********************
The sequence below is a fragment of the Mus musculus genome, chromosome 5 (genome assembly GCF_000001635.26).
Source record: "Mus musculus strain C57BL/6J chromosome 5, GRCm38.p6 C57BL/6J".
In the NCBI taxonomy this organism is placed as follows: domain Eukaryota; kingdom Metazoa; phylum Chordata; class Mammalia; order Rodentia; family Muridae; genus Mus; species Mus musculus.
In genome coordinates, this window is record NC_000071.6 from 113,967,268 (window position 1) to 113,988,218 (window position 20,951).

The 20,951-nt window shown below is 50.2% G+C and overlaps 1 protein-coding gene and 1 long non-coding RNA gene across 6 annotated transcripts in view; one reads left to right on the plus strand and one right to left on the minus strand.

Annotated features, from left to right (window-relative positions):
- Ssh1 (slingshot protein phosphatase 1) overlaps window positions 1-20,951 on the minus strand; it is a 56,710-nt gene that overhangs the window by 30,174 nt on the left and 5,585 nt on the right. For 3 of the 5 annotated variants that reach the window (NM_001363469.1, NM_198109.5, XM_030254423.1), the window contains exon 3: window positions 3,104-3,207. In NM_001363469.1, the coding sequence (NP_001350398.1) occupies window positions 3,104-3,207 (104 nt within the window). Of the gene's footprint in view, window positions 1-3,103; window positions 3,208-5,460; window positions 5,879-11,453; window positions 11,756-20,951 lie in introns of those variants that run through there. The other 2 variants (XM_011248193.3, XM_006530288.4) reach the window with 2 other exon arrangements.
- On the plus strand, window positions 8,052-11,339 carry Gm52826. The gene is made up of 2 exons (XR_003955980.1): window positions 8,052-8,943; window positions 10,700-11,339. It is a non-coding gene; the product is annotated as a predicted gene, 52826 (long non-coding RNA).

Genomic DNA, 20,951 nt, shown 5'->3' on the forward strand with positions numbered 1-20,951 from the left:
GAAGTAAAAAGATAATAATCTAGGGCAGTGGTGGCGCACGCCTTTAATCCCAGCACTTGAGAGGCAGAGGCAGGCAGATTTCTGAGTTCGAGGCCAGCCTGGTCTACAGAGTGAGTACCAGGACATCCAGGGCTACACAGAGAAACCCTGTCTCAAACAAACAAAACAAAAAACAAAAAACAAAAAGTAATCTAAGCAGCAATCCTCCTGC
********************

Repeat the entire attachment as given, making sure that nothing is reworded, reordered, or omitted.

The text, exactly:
The sequence below is a fragment of the Mus musculus genome, chromosome 5 (genome assembly GCF_000001635.26).
Source record: "Mus musculus strain C57BL/6J chromosome 5, GRCm38.p6 C57BL/6J".
In the NCBI taxonomy this organism is placed as follows: domain Eukaryota; kingdom Metazoa; phylum Chordata; class Mammalia; order Rodentia; family Muridae; genus Mus; species Mus musculus.
In genome coordinates, this window is record NC_000071.6 from 113,967,268 (window position 1) to 113,988,218 (window position 20,951).

The 20,951-nt window shown below is 50.2% G+C and overlaps 1 protein-coding gene and 1 long non-coding RNA gene across 6 annotated transcripts in view; one reads left to right on the plus strand and one right to left on the minus strand.

Annotated features, from left to right (window-relative positions):
- Ssh1 (slingshot protein phosphatase 1) overlaps window positions 1-20,951 on the minus strand; it is a 56,710-nt gene that overhangs the window by 30,174 nt on the left and 5,585 nt on the right. For 3 of the 5 annotated variants that reach the window (NM_001363469.1, NM_198109.5, XM_030254423.1), the window contains exon 3: window positions 3,104-3,207. In NM_001363469.1, the coding sequence (NP_001350398.1) occupies window positions 3,104-3,207 (104 nt within the window). Of the gene's footprint in view, window positions 1-3,103; window positions 3,208-5,460; window positions 5,879-11,453; window positions 11,756-20,951 lie in introns of those variants that run through there. The other 2 variants (XM_011248193.3, XM_006530288.4) reach the window with 2 other exon arrangements.
- On the plus strand, window positions 8,052-11,339 carry Gm52826. The gene is made up of 2 exons (XR_003955980.1): window positions 8,052-8,943; window positions 10,700-11,339. It is a non-coding gene; the product is annotated as a predicted gene, 52826 (long non-coding RNA).

Genomic DNA, 20,951 nt, shown 5'->3' on the forward strand with positions numbered 1-20,951 from the left:
GAAGTAAAAAGATAATAATCTAGGGCAGTGGTGGCGCACGCCTTTAATCCCAGCACTTGAGAGGCAGAGGCAGGCAGATTTCTGAGTTCGAGGCCAGCCTGGTCTACAGAGTGAGTACCAGGACATCCAGGGCTACACAGAGAAACCCTGTCTCAAACAAACAAAACAAAAAACAAAAAACAAAAAGTAATCTAAGCAGCAATCCTCCTGC